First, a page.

The Reformation is the name given to a series of reforms and reorganizations of the Western Church at the local, regional and national levels in the sixteenth century. The world-changing phenomenon was essentially a religious, liturgical, and theological marvel spearheaded by a Roman Catholic friar, priest, preacher and professor, Dr. Martin Luther. Luther’s German-based Reformation is known as the “Conservative Reformation,” which also saw other less conservative reformations and even “radical reformations” spring up around Europe.
The significance of the Conservative Reformation as a theological and liturgical event was decisive. At the heart of Luther's teaching lay the Biblical doctrine of justification by faith alone (sola fide). Social historians have doubted such a “theological” doctrine could ever have attracted mass support by itself. But the personal testimony of men like Hans Sachs and Albrecht Durer, together with the flood of pamphlets which poured forth in German-speaking lands in the early 1520’s, indicate it was precisely this doctrine of sinners being justified before God not by works but rather through faith in Jesus Christ alone, and its liberating message, which drove support for the initial Reformation message all across Europe. Recovering the Gospel purity in the doctrine that a sinner is justified by God’s grace alone (sola gratia), through faith alone (sola fide), on account of Jesus Christ alone (solus Christus), on the authority of Holy Scripture alone (sola scriptura), proved to be a double liberation: sinners freed from an oppressive system of salvation by works and monetary payments, and the Gospel freed from the debris heaped upon it by, of all things, the Church herself. Such a recovery of the Church’s birthright and mandate warrants celebration.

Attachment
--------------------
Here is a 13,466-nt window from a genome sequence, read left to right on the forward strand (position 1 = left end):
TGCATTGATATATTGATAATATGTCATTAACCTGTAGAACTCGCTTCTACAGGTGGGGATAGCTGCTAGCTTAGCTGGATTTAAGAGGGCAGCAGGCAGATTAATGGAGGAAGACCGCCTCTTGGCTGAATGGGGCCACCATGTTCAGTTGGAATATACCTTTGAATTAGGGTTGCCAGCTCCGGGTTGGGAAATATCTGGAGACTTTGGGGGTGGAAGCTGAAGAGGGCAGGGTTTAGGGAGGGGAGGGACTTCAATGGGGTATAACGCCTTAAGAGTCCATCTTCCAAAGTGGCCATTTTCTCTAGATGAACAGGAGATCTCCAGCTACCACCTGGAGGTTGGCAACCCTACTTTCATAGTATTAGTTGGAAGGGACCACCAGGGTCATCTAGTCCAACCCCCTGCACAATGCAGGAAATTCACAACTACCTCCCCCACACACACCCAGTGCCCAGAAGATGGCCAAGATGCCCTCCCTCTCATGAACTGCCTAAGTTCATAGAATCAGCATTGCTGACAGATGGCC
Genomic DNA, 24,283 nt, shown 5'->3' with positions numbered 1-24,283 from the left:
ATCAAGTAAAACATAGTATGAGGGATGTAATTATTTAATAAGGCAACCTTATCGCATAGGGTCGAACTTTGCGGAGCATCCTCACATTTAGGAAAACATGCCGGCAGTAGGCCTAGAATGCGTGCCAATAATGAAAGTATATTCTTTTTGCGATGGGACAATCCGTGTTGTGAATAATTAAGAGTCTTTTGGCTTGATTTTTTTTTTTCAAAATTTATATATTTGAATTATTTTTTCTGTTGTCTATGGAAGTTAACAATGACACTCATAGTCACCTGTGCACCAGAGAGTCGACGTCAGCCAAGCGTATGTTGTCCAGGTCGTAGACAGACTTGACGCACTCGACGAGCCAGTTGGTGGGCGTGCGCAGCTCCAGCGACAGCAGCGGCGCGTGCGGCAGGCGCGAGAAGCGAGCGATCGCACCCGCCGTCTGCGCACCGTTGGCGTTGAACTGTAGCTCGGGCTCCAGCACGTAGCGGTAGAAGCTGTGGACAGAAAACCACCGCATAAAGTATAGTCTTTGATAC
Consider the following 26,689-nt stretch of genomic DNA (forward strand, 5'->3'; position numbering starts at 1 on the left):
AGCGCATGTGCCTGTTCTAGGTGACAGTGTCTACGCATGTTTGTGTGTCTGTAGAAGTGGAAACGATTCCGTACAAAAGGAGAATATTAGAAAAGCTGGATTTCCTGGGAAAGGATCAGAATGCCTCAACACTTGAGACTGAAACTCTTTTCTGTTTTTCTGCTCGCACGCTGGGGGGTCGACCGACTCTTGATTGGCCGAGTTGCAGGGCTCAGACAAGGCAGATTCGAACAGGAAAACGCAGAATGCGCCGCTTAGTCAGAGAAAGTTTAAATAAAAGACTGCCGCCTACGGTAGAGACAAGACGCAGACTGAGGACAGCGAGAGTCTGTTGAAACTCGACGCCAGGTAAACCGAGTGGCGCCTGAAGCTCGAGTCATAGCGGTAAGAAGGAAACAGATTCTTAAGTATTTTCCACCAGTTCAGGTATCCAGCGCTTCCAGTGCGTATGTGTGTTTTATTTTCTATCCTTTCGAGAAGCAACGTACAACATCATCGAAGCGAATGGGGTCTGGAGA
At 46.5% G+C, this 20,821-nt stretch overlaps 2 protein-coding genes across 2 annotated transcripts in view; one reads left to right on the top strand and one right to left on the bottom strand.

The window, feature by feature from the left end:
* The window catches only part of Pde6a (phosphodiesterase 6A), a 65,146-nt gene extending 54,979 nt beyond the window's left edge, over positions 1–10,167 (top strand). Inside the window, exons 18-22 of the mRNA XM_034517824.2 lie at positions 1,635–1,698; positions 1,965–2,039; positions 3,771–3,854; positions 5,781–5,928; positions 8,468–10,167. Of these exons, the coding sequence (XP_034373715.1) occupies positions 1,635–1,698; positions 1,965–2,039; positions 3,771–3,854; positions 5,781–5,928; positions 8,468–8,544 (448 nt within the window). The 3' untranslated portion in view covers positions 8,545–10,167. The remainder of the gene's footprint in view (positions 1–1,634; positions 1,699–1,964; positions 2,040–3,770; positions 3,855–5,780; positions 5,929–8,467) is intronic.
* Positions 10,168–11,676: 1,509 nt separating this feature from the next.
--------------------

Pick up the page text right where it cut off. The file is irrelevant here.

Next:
No finer nor more appropriate celebration could there be on Reformation Sunday than the pure preaching of the Gospel and the Sacraments administered according to the Gospel. The texts appointed for this day underscore the Gospel of justification by divine grace through the gift of faith on account of the person and work of Christ. Preachers would do well to integrate the Gospel lessons from John 8:31-36 or Matthew 11:12-19 with the Epistle. No less important is the text from Revelation 14:6-7. Here, we will concentrate on the gist of Romans 3:19-28.
The line of demarcation distinguishing Law from Gospel could not be more clearly presented. Follow the logic of the Apostle’s progression and the expositor should have an easy day. What is more, setting the stage for your preaching in the same way as Paul does—evoking a juridical setting, that is, a courtroom scene—will help to convey both the Law and the Gospel with unmistakable lucidity.
Verses 19-20 really project the conclusion to Saint Paul’s argument from 3:9-18 which present a damning indictment of all humanity, both Jew and Gentile. The whole section may be seen as Paul the prosecutor’s closing argument. Hence, the final two verses of this section:
“Now we know that whatever the Law says it speaks to those who are under the Law, so that every mouth may be stopped, and the whole world may be held accountable to God. For by works of the Law no human being will be justified in His sight, since through the Law comes knowledge of sin” (Romans 3:27-28).